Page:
• Click Enable APIs and Services.
  • Enable the Google+ API. This can be found in the big list by searching for it, or scrolling down until you see it. Once found, click the box.
  • On the next page, click the Enable button.
  • On the next page, click the Create Credentials button.
  • You want to create a Client ID for the identity pool next. This is a choice in the menu:

  • Click the Configure Consent Screen button.
  • Enter the name of your app in the Product name to be shown to users box, then click Save.
  • Choose Web application.

Even though we are integrating with an Android app, we still need a web application client ID so that the identity pool can check the tokens.

  • Enter a name for the client (I chose PictureFeed identity pool), then click Create. Copy the client ID and secret somewhere safe — you will need them later. Click OK.

Step 2: Create an Android Client ID

Carrying on from our previous step, you should be at the Credentials page on the Google developers console for your project. We will now create a client ID for the Android app. Before you get started, you need to obtain the SHA1 fingerprint for your app. When you created the Facebook login, you created a key store for your app. Obtain the SHA1 fingerprint from the key store with the following command:

keytool -exportcert -keystore ~/.android/debug.keystore -list -v

The output will be similar to the following:

Note the highlighted area. You should copy this as you will soon need it.

  • Choose Create credentials > OAuth Client ID.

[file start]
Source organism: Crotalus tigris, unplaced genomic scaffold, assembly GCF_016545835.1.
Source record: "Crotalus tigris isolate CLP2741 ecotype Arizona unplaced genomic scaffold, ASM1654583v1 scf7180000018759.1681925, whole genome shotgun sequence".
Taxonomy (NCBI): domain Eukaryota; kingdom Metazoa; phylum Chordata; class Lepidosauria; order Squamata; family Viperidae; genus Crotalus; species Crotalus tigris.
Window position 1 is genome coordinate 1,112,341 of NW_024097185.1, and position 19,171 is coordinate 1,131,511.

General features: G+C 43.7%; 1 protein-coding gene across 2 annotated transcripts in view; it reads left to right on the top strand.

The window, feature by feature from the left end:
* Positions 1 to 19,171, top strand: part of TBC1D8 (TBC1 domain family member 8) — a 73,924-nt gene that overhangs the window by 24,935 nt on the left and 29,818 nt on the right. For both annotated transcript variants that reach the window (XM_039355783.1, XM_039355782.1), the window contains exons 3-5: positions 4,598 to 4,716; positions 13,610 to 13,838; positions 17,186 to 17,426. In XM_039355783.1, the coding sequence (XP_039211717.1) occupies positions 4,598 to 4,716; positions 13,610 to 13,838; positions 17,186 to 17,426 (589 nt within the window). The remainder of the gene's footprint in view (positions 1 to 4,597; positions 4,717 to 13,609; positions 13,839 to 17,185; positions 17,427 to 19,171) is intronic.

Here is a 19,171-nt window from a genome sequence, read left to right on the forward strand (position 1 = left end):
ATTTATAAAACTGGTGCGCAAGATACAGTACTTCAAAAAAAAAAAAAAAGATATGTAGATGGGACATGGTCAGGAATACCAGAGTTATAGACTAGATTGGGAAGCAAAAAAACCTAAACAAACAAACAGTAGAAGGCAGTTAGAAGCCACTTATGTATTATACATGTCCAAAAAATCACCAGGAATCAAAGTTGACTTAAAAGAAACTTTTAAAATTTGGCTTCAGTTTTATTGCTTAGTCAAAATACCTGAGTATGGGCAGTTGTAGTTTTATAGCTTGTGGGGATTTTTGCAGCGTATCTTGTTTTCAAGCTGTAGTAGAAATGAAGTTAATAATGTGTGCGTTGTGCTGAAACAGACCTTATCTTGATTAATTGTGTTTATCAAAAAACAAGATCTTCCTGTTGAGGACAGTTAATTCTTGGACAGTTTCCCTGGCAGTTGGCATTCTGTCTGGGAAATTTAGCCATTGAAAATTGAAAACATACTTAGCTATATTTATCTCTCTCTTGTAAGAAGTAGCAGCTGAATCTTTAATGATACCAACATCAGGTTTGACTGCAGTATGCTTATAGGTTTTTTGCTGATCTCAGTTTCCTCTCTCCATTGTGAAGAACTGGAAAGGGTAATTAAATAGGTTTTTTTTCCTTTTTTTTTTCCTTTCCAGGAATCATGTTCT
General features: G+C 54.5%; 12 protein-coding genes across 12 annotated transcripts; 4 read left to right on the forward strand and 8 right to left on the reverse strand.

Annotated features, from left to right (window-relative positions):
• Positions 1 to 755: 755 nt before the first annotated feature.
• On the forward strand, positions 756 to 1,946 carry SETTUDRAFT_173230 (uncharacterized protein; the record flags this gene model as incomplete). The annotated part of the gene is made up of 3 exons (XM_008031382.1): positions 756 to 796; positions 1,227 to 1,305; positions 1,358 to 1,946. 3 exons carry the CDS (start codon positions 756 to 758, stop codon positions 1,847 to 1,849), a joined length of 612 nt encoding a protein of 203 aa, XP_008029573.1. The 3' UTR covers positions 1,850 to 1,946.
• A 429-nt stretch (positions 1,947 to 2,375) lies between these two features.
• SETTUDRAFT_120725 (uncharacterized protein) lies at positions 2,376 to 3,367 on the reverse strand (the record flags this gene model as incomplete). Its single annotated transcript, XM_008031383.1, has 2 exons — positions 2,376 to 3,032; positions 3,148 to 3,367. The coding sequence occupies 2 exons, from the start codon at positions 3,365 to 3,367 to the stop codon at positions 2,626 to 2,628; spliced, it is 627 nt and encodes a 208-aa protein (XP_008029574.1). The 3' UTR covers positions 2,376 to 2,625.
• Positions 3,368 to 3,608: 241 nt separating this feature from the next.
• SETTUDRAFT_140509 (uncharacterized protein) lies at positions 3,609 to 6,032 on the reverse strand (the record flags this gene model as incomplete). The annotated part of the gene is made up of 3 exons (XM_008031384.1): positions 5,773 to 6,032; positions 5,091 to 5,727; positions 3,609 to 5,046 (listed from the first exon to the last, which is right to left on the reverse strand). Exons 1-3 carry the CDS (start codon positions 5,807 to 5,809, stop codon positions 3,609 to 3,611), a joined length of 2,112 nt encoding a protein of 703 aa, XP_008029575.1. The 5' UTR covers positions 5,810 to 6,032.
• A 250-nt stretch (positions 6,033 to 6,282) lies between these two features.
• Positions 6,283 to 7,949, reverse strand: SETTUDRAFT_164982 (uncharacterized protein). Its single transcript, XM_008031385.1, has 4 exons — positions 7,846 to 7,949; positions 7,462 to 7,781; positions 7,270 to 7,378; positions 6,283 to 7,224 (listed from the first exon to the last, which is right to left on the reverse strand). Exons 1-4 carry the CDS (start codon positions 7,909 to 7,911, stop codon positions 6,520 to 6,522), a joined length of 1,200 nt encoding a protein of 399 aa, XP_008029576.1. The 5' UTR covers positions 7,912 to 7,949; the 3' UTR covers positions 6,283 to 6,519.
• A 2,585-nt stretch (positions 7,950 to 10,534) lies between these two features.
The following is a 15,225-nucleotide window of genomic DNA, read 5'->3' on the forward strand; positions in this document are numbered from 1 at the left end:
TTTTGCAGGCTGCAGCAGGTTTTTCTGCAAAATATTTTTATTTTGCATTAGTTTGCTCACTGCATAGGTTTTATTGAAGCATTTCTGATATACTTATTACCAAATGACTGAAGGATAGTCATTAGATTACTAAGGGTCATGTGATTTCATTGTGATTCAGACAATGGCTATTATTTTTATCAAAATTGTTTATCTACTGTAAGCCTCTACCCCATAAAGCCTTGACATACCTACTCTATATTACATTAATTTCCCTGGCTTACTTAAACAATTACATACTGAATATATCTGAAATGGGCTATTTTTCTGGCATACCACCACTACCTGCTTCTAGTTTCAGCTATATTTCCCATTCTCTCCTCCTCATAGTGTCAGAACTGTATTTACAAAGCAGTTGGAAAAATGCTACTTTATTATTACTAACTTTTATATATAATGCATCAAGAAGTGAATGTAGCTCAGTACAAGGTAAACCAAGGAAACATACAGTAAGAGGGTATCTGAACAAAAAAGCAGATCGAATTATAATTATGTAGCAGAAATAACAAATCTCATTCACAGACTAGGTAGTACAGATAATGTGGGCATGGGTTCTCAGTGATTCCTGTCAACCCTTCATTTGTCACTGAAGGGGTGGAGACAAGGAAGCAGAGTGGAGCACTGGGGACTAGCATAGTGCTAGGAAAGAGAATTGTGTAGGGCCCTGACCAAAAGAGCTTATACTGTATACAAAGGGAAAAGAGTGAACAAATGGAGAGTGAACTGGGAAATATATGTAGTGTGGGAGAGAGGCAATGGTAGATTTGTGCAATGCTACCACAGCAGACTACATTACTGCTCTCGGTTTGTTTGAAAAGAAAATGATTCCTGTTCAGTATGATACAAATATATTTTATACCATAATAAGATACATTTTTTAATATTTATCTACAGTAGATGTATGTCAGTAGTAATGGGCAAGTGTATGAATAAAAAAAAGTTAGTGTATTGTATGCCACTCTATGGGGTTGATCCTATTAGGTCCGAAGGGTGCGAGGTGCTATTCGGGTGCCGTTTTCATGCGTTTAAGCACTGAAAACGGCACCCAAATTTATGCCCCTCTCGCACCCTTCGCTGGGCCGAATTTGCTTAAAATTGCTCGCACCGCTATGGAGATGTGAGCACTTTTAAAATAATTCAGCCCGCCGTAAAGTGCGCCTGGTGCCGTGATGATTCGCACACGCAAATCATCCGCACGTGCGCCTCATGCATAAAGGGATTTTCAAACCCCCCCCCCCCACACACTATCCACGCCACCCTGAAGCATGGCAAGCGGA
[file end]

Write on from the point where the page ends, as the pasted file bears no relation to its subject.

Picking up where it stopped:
• Choose Android client.
  • Enter a name in the appropriate box.
  • Paste the SHA1 fingerprint into the appropriate box.
  • Enter the package name in the appropriate box. This is the top level of your package structure for your app and is listed as the package field on the manifest node within the AndroidManifest.xml file.
  • Click Create.

As before, you will get a Client ID (but no client secret this time as your key store is used as the secret) before you click OK. Make sure you record the Client ID before progressing.

Step 3: Configure Amazon Cognito identity pool

Since we are using [AWS Amplify] CLI for our backend configuration, this becomes easily accomplished:

amplify update auth

The answers to the questions are the same, except for this one:

? Do you want to enable 3rd party authentication providers in your identity pool (Use arrow keys)

Answer Yes here. Then select Google. AWS Amplify CLI will ask you for both client IDs. You can copy/paste these into the form. The rest of the configuration remains the same, so just press Enter to move past the question.

Once complete, push the configuration to deploy the resources:

amplify push